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Melanoma: HELP
Articles by Donald M. Miller
Based on 5 articles published since 2008

Between 2008 and 2019, Donald M. Miller wrote the following 5 articles about Melanoma.
+ Citations + Abstracts
1 Clinical Trial Phase II trial of the regulatory T cell-depleting agent, denileukin diftitox, in patients with unresectable stage IV melanoma. 2011

Telang, Sucheta / Rasku, Mary Ann / Clem, Amy L / Carter, Karen / Klarer, Alden C / Badger, Wesley R / Milam, Rebecca A / Rai, Shesh N / Pan, Jianmin / Gragg, Hana / Clem, Brian F / McMasters, Kelly M / Miller, Donald M / Chesney, Jason. ·Molecular Targets Program, James Graham Brown Cancer Center, University of Louisville School of Medicine, Louisville, KY, USA. ·BMC Cancer · Pubmed #22165955.

ABSTRACT: BACKGROUND: We previously found that administration of an interleukin 2/diphtheria toxin conjugate (DAB/IL2; Denileukin Diftitox; ONTAK) to stage IV melanoma patients depleted CD4(+)CD25(HI)Foxp3(+) regulatory T cells and expanded melanoma-specific CD8(+) T cells. The goal of this study was to assess the clinical efficacy of DAB/IL2 in an expanded cohort of stage IV melanoma patients. METHODS: In a single-center, phase II trial, DAB/IL2 (12 μg/kg; 4 daily doses; 21 day cycles) was administered to 60 unresectable stage IV melanoma patients and response rates were assessed using a combination of 2-[(18)F]-fluoro-2-deoxy-glucose (FDG)-positron emission tomography (PET) and computed tomography (CT) imaging. RESULTS: After DAB/IL2 administration, 16.7% of the 60 patients had partial responses, 5% stable disease and 15% mixed responses. Importantly, 45.5% of the chemo/immuno-naïve sub-population (11/60 patients) experienced partial responses. One year survival was markedly higher in partial responders (80 ± 11.9%) relative to patients with progressive disease (23.7 ± 6.5%; p value < 0.001) and 40 ± 6.2% of the total DAB/IL2-treated population were alive at 1 year. CONCLUSIONS: These data support the development of multi-center, randomized trials of DAB/IL2 as a monotherapy and in combination with other immunotherapeutic agents for the treatment of stage IV melanoma. TRIAL REGISTRATION: NCT00299689.

2 Clinical Trial gp100 peptide vaccine and interleukin-2 in patients with advanced melanoma. 2011

Schwartzentruber, Douglas J / Lawson, David H / Richards, Jon M / Conry, Robert M / Miller, Donald M / Treisman, Jonathan / Gailani, Fawaz / Riley, Lee / Conlon, Kevin / Pockaj, Barbara / Kendra, Kari L / White, Richard L / Gonzalez, Rene / Kuzel, Timothy M / Curti, Brendan / Leming, Phillip D / Whitman, Eric D / Balkissoon, Jai / Reintgen, Douglas S / Kaufman, Howard / Marincola, Francesco M / Merino, Maria J / Rosenberg, Steven A / Choyke, Peter / Vena, Don / Hwu, Patrick. ·Indiana University Health Goshen Center for Cancer Care, Goshen, IN 46526, USA. dschwart@iuhealth.org ·N Engl J Med · Pubmed #21631324.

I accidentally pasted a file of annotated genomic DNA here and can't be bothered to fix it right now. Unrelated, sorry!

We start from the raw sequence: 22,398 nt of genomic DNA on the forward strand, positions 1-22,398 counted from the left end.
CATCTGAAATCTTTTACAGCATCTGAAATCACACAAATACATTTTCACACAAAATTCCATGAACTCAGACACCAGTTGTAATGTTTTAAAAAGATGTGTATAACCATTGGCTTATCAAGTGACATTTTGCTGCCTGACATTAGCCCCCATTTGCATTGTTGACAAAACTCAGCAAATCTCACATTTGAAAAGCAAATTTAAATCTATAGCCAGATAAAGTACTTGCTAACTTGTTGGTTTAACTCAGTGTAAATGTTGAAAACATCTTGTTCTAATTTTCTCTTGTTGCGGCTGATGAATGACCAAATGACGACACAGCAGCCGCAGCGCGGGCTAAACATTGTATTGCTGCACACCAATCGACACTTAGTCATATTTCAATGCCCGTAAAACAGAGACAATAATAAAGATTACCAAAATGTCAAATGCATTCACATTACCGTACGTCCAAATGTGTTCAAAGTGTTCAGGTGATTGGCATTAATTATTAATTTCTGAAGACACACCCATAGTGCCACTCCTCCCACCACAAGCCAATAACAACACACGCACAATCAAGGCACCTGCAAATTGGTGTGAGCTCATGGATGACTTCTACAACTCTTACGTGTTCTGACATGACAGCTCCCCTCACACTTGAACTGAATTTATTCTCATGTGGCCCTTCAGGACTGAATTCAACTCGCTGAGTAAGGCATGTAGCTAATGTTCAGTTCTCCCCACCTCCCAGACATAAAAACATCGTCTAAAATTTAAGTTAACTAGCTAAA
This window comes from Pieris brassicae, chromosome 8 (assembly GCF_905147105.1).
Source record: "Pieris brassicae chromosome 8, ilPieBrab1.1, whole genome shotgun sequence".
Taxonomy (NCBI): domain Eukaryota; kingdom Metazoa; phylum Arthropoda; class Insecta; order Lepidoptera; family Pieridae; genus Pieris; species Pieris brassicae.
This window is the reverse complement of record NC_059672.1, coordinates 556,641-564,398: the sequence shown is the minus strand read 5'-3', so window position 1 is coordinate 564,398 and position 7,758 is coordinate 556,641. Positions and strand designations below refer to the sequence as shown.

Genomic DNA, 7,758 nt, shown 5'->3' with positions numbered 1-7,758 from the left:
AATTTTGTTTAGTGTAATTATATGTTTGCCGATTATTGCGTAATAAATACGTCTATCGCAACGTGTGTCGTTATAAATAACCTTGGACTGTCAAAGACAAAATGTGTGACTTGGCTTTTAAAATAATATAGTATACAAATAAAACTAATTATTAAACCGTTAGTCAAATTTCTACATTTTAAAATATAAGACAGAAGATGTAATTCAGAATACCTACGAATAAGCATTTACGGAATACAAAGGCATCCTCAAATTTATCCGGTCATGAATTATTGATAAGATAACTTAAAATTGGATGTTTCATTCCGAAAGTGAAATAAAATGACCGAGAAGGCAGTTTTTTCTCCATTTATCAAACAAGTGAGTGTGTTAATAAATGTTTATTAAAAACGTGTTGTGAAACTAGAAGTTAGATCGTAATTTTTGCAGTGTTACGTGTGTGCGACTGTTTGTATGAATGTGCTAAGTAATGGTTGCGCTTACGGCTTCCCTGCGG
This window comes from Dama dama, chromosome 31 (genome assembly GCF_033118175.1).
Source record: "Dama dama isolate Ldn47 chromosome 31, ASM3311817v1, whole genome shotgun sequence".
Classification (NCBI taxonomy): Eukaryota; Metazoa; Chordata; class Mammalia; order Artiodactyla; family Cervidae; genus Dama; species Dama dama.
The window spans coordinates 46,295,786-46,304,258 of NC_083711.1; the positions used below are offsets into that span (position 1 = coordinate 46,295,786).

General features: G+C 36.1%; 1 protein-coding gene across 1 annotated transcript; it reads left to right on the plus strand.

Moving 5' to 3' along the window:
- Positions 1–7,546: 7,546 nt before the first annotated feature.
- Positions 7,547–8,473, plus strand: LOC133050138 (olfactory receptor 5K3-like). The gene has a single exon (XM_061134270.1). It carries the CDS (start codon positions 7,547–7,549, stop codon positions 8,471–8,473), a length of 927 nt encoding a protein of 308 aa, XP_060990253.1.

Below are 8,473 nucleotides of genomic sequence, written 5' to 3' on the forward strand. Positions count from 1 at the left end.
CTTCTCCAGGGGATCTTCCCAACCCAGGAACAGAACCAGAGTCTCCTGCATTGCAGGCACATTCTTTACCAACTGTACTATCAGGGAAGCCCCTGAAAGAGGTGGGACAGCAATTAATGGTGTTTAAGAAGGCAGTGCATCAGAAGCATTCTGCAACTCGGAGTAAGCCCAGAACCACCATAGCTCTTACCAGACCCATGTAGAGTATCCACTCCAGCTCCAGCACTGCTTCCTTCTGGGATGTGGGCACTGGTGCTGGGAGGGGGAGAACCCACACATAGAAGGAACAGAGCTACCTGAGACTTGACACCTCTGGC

ABSTRACT: BACKGROUND: Stimulating an immune response against cancer with the use of vaccines remains a challenge. We hypothesized that combining a melanoma vaccine with interleukin-2, an immune activating agent, could improve outcomes. In a previous phase 2 study, patients with metastatic melanoma receiving high-dose interleukin-2 plus the gp100:209-217(210M) peptide vaccine had a higher rate of response than the rate that is expected among patients who are treated with interleukin-2 alone. METHODS: We conducted a randomized, phase 3 trial involving 185 patients at 21 centers. Eligibility criteria included stage IV or locally advanced stage III cutaneous melanoma, expression of HLA*A0201, an absence of brain metastases, and suitability for high-dose interleukin-2 therapy. Patients were randomly assigned to receive interleukin-2 alone (720,000 IU per kilogram of body weight per dose) or gp100:209-217(210M) plus incomplete Freund's adjuvant (Montanide ISA-51) once per cycle, followed by interleukin-2. The primary end point was clinical response. Secondary end points included toxic effects and progression-free survival. RESULTS: The treatment groups were well balanced with respect to baseline characteristics and received a similar amount of interleukin-2 per cycle. The toxic effects were consistent with those expected with interleukin-2 therapy. The vaccine-interleukin-2 group, as compared with the interleukin-2-only group, had a significant improvement in centrally verified overall clinical response (16% vs. 6%, P=0.03), as well as longer progression-free survival (2.2 months; 95% confidence interval [CI], 1.7 to 3.9 vs. 1.6 months; 95% CI, 1.5 to 1.8; P=0.008). The median overall survival was also longer in the vaccine-interleukin-2 group than in the interleukin-2-only group (17.8 months; 95% CI, 11.9 to 25.8 vs. 11.1 months; 95% CI, 8.7 to 16.3; P=0.06). CONCLUSIONS: In patients with advanced melanoma, the response rate was higher and progression-free survival longer with vaccine and interleukin-2 than with interleukin-2 alone. (Funded by the National Cancer Institute and others; ClinicalTrials.gov number, NCT00019682.).